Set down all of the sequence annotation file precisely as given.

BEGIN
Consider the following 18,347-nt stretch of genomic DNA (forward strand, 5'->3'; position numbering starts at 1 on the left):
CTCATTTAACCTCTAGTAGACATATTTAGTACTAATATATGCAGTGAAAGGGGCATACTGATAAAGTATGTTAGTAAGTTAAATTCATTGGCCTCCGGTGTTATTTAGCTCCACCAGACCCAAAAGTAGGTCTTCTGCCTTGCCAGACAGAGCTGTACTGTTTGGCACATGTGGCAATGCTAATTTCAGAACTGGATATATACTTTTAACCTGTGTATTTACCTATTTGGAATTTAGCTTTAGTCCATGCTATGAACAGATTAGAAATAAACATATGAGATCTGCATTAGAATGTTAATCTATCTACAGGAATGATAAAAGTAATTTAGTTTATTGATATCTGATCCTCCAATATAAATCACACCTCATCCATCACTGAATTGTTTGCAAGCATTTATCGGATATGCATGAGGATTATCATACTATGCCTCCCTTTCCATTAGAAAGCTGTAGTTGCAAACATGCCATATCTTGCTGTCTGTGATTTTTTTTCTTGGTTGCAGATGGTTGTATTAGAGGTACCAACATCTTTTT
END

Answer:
Consider the following 18,347-nt stretch of genomic DNA (forward strand, 5'->3'; position numbering starts at 1 on the left):
CTCATTTAACCTCTAGTAGACATATTTAGTACTAATATATGCAGTGAAAGGGGCATACTGATAAAGTATGTTAGTAAGTTAAATTCATTGGCCTCCGGTGTTATTTAGCTCCACCAGACCCAAAAGTAGGTCTTCTGCCTTGCCAGACAGAGCTGTACTGTTTGGCACATGTGGCAATGCTAATTTCAGAACTGGATATATACTTTTAACCTGTGTATTTACCTATTTGGAATTTAGCTTTAGTCCATGCTATGAACAGATTAGAAATAAACATATGAGATCTGCATTAGAATGTTAATCTATCTACAGGAATGATAAAAGTAATTTAGTTTATTGATATCTGATCCTCCAATATAAATCACACCTCATCCATCACTGAATTGTTTGCAAGCATTTATCGGATATGCATGAGGATTATCATACTATGCCTCCCTTTCCATTAGAAAGCTGTAGTTGCAAACATGCCATATCTTGCTGTCTGTGATTTTTTTTCTTGGTTGCAGATGGTTGTATTAGAGGTACCAACATCTTTTT